There’s no quick fix for a booking system people are finding impossible to use, according to the head of MIQ, who denies any problem with the system itself

The joint head of MIQ has responded to allegations the booking system is broken, saying a current high demand for rooms explains the difficulties travellers have had trying to lock down a spot.

Speaking from Parliament on Wednesday, joint head of MIQ Megan Main said high demand had put pressure on the room allocation system for the 31 MIQ facilities across New Zealand – although the Government was looking for a solution.

“This isn’t a systems problem so much as a demand versus supply problem. Right now, the demand is high.”

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She said at any given time, there were thousands of people trying to get a room. During June, almost 8000 people went through the system.

Covid-19 response Minister Chris Hipkins said this was why he told Kiwis to head home a few months ago.

“I stood here some months ago and said to New Zealanders thinking about coming home, ‘Now is good’ … back when there was a surplus of supply,” he said.

However, migrants and split families both in New Zealand and abroad say this didn’t consider what they were going through.

Lianne Powell, a travel agent, has been trying to get a room for a client to little avail.

She said the Government weren’t registering the problem for people like her client, who has a critical job at Auckland Hospital set to begin next month.

“My client is a critical worker, desperately needed by the hospital. If that’s not true, why did they issue her a critical visa?”

She disputed the idea that the problem with the booking system was simply one of high demand, as despite hours of refreshing, she had never seen a room become available on the date she needs.

“I don’t believe it’s just about demand when the dates don’t show up at all.

“They’re not listening to what the problems with the system are. I can’t believe they can’t see outside that square.”

Main said the Ministry for Business, Innovation and Employment, which runs MIQ, was looking at options for the system’s improvement.

“We need to keep working on it,” she said. “There is no silver bullet.”

Options the ministry was looking at included a lottery system like the US green card – and waiting lists.

“One of the challenges of the waitlist is it pushes the problem further up the pipeline,” Main said. “We don’t want people who don’t need vouchers anymore because their plans have changed staying on a waitlist which means people are waiting months for a voucher.”

Another system the ministry says it will look at involves sending out alerts to people when a room is free.

“We’ll also look at alerts for different classes of people,” said Main.

MIQ supply was limited to keep things safe, she said 

“We’ve got to keep the system safe; we don’t have unlimited capacity in MIQ. What we’re trying to do is make it as equitable as possible.”

Whatever strategy used for the MIQ system will have its own strengths and weaknesses, says Covid-19 Response Minister Chris Hipkins. Photo: Lynn Grieveson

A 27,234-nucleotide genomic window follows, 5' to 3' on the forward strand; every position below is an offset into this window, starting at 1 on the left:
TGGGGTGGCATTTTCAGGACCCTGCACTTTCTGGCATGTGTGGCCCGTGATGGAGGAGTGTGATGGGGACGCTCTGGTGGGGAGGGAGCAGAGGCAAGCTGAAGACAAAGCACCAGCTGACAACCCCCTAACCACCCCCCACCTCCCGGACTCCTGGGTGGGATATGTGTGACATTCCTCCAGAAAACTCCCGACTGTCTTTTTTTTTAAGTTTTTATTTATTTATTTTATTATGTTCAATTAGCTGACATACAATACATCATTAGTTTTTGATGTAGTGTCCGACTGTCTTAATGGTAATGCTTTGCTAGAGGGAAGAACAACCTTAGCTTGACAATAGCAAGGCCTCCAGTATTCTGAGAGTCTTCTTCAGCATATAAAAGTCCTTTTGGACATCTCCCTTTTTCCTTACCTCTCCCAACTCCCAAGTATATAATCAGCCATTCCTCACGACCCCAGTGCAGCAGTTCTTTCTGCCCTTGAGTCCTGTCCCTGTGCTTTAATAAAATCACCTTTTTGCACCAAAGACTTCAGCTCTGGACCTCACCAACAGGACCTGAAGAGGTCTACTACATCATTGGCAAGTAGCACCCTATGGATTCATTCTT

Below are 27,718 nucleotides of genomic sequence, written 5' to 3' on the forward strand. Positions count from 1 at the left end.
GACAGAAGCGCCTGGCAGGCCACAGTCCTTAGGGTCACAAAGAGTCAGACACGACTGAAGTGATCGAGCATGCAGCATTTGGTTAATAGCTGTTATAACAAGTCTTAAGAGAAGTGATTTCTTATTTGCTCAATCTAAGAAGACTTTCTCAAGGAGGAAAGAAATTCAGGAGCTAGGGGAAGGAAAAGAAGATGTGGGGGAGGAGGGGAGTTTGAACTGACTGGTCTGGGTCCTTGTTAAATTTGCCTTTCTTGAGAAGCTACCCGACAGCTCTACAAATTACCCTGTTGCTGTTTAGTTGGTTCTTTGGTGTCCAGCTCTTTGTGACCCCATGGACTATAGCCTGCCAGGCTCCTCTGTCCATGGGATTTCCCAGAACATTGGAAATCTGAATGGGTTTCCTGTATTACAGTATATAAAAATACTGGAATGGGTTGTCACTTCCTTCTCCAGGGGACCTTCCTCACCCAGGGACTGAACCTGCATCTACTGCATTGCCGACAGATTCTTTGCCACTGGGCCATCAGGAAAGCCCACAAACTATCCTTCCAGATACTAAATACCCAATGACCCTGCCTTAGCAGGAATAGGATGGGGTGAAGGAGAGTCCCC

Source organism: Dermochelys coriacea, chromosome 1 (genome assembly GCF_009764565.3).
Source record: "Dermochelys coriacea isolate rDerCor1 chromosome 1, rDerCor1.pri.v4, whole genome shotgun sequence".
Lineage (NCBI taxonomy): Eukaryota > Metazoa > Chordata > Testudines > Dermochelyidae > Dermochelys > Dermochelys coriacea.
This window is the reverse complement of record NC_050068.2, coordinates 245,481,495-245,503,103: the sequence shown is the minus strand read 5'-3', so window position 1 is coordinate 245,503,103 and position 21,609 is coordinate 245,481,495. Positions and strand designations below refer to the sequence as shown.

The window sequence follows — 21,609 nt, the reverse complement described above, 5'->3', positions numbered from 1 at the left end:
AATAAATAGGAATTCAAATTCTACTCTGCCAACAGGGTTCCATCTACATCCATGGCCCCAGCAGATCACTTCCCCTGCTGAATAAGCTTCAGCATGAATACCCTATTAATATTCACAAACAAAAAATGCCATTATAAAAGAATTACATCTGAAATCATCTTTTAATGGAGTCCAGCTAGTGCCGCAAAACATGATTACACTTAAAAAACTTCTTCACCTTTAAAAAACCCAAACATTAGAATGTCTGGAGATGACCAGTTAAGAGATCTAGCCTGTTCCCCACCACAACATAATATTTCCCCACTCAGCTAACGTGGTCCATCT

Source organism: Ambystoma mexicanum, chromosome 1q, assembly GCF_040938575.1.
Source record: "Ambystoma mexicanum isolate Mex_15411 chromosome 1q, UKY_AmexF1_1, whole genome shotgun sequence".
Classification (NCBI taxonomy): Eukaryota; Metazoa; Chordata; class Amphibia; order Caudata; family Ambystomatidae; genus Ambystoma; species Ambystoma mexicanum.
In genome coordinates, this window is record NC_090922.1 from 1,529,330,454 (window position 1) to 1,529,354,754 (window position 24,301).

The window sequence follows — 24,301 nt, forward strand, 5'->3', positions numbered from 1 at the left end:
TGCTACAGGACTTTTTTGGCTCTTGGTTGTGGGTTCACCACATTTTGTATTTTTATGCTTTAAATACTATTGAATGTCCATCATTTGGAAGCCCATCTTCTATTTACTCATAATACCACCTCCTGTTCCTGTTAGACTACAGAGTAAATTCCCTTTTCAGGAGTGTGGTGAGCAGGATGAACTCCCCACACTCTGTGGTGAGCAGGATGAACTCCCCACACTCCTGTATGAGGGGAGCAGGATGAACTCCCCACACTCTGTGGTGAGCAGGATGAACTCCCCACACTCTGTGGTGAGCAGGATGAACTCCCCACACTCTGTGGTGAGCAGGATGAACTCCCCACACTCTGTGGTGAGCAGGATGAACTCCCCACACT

Although passengers on managed return flights from New South Wales will have a place in MIQ arranged for them, Main said this isn’t a realistic possibility for the wider MIQ system.

Arranging MIQ for passengers on the managed return flights means hourly conversations with the two airlines involved, organising how many are on each plane, on which date, and with which destination in New Zealand.

Main said this was a complicated process.

“If we think more globally, we’ve got people coming back to New Zealand from all over the world through hubs, from many airlines,” she said. “These are commercial organisations… this is only sustainable for short bursts.”

Hipkins said whichever strategy the Government followed would l have its own strengths and weaknesses.

“We have to recognise the fact that whatever system we use, at the moment, demand is outstripping supply.”

New Zealand reached this point earlier than the Government expected.

“We’ve reached that point quite quickly,” said Hipkins. “Certainly, earlier than we had anticipated.”

Another issue with MIQ has been the use of automated scripts and bots to cut in line on the MIQ website.

Main said there were no plans to stop people from using automated scripts, which don’t break the allocation system’s terms of service.

These scripts refresh the page automatically, allowing users to scan for free rooms at a much faster pace than manually.

However, as they still require some manual input, they fit within the rules.

“These auto-refreshers still require an individual to be there to make the booking,” said Main. “You still need a person to fill in the captcha, and finalise the details.”

She said new changes were on the way to make the system more user-friendly for people constantly refreshing.

“We are changing it so you don’t have to fill in your details every time you refresh.”

No plan to make the system fairer for the less technologically-literate was proposed.

Matthew Scott covers immigration, urban development and Auckland issues.

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